With the April 2016 awarded patent to Google for its “dispatching” drone technology that is enabled through an “emergency intercom” type mechanism, these “angels of medical device transport” will now swoop down from above on demand with critically needed medical devices.
You may recall my writing on this visionary concept about 18 months ago and I believe it deserves a follow-up column, as this emerging visibility of “drone” presence in our society and environment is clearly here to stay!
The use of drone technology, which has revolutionized military operations and warfare, has now clearly established itself in the civilian world. Thinking in a futuristic mindset we will see the sky full of drones delivering merchandise to doorsteps. Amazon thinks so, and most likely once the FAA and other federal agencies can be convinced that this “Jetsons” style mode of services is safe then perhaps a new definition regarding mobile medical devices will begin to emerge. Let your imagination wander as defibrillators, pumps of all types, non-invasive BP and whatever other device you can think of comes cruising in for a patient care landing.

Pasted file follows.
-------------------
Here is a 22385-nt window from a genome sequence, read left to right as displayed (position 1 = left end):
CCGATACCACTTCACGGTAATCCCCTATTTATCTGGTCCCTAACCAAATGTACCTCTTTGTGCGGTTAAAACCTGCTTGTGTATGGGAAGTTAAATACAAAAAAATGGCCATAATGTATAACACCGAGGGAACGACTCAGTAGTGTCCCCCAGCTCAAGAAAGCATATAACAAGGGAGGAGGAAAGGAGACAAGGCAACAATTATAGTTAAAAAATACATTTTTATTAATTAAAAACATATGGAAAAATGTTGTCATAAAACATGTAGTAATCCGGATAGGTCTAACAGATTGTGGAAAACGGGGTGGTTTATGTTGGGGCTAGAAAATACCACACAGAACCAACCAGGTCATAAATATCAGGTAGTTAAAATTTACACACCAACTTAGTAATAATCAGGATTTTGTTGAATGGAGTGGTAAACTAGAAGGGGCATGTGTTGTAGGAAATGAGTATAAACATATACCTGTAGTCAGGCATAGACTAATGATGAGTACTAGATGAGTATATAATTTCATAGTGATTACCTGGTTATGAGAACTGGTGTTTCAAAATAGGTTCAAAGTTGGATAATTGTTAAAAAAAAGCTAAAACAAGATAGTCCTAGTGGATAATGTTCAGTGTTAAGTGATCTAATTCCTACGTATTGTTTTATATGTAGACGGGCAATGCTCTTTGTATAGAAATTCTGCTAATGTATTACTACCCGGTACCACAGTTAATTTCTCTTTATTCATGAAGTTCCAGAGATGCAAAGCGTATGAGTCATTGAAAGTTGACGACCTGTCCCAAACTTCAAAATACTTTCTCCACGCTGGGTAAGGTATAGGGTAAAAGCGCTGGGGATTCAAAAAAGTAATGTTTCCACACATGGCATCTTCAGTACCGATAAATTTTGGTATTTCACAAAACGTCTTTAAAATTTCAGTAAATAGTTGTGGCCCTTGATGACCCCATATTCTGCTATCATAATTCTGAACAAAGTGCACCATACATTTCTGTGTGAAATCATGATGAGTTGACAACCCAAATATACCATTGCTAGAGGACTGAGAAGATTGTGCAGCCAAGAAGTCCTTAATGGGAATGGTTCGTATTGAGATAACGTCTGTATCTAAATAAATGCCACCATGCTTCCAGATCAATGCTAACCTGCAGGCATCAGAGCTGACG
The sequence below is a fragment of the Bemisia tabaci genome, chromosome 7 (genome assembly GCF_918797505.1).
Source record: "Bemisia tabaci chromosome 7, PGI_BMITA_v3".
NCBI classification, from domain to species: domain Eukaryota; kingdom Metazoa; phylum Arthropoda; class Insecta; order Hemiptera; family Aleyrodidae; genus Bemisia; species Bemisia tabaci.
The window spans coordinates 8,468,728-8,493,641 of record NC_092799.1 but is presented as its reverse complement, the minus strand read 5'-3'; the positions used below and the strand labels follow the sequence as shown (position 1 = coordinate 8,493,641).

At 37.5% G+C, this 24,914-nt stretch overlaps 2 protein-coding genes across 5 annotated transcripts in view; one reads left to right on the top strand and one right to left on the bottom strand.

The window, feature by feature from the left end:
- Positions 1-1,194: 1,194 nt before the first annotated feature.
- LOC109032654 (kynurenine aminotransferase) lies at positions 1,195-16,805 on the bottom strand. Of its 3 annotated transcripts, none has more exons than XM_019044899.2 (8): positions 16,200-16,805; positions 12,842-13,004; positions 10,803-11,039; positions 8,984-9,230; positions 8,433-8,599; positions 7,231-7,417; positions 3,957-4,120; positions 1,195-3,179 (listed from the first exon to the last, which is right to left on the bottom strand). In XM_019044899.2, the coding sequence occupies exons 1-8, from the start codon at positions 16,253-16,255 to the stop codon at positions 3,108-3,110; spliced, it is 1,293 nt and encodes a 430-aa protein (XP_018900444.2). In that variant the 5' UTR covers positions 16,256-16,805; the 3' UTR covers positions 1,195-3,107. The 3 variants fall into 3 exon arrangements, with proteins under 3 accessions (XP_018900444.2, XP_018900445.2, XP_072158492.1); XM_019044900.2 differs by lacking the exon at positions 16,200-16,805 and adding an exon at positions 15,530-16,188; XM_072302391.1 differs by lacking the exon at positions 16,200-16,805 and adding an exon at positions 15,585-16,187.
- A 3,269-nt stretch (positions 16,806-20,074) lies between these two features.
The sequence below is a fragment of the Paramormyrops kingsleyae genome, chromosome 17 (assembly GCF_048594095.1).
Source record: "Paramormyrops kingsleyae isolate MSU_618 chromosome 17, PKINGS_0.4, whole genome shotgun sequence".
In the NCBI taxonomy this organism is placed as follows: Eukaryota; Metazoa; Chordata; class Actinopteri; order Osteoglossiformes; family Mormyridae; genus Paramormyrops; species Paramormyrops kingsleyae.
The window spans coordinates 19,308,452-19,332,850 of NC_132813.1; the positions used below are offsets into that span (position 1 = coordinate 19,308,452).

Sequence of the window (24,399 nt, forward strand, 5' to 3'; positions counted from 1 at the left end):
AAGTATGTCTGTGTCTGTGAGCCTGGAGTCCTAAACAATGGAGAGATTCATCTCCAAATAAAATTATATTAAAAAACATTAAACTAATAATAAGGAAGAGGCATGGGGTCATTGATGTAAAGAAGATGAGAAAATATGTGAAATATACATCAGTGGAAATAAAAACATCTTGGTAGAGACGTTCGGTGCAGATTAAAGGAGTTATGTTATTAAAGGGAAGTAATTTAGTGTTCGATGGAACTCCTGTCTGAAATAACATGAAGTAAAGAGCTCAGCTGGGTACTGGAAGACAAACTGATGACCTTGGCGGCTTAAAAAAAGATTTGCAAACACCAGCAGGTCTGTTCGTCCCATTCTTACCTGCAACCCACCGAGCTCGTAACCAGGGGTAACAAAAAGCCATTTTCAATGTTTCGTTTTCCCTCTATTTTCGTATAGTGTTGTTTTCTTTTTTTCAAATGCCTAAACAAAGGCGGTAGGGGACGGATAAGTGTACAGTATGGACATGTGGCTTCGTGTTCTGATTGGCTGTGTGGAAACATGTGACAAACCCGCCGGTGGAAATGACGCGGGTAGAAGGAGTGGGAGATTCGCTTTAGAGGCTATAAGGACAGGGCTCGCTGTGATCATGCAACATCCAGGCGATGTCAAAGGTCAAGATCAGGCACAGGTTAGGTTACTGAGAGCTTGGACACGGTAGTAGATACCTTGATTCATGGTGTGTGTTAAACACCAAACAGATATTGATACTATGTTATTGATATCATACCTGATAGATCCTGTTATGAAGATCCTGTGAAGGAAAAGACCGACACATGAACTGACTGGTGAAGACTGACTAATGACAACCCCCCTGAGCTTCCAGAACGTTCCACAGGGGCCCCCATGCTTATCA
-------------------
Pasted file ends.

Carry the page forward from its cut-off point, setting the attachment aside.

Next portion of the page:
A recent Federal Aviation Administration (FAA) report on the drone population in the continental United States estimates that by the end of 2016 over 2.5 million will be flying the skies above and will blossom in 2020 to over 7 million! The FAA is expected by mid-summer of 2016 to issue final regulations on the use of both private and commercial drones.
So as you think about this futuristic “medical device drone concept” as HTM service professionals, here’s a few questions to noodle on. How would you see yourself performing scheduled medical device drone PMs? Responding to that medical device drone service call that just came in from dispatch? Exciting stuff and again another reason why this profession is so stimulating to those who can see and be the future.
Some may have said I was pipe dreaming again – maybe so but please note you heard it here first! This puts a new spin on the old saying, “I’ll take care of that service call on the fly.”
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